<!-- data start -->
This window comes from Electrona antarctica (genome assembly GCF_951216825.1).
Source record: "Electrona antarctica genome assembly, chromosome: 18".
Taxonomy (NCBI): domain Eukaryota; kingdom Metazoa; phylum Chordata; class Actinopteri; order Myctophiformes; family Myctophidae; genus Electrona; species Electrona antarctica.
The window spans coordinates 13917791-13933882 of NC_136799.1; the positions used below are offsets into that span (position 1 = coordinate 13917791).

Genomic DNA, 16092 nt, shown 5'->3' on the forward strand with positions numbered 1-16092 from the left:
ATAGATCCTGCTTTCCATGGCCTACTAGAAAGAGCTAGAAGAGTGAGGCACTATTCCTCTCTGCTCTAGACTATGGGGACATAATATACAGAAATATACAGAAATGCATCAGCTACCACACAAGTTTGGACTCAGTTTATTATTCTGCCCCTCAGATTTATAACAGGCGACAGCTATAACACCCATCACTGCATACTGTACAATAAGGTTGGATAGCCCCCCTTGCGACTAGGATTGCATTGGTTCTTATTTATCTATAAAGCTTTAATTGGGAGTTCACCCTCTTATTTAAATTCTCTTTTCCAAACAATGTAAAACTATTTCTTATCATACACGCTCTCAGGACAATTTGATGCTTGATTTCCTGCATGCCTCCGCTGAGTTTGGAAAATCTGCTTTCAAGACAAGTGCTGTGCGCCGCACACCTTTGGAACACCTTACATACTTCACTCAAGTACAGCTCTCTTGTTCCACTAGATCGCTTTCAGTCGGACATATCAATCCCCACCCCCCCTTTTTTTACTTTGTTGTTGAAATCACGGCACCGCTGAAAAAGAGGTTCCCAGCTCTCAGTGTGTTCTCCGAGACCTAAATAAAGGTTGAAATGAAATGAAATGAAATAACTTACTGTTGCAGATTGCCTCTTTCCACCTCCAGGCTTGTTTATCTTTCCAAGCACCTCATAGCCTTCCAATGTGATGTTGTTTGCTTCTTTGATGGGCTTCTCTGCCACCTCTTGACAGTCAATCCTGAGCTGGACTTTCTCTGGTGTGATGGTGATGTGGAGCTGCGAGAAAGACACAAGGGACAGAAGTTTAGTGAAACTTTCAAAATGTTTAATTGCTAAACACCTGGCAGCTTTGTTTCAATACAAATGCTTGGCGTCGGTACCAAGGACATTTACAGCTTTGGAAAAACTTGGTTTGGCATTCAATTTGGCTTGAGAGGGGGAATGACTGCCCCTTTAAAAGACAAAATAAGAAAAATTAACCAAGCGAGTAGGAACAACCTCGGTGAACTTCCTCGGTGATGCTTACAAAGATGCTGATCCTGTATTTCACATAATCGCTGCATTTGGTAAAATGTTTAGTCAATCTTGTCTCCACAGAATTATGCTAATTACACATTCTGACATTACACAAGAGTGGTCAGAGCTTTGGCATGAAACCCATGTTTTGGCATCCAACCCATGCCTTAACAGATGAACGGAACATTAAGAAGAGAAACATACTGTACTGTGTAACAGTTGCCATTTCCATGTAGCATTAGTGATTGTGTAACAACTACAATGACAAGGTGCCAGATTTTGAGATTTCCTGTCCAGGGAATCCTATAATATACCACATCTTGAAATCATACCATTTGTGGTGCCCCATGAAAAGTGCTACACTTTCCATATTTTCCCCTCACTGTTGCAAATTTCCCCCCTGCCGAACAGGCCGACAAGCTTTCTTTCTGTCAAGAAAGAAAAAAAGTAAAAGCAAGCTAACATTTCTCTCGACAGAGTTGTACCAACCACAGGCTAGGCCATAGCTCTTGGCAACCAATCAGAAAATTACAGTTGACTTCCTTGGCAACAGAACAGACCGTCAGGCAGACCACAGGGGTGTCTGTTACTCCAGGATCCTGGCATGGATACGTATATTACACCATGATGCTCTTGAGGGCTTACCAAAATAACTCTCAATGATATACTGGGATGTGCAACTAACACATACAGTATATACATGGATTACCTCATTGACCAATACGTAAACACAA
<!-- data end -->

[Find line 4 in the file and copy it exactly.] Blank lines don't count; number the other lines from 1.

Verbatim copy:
The window spans coordinates 13917791-13933882 of NC_136799.1; the positions used below are offsets into that span (position 1 = coordinate 13917791).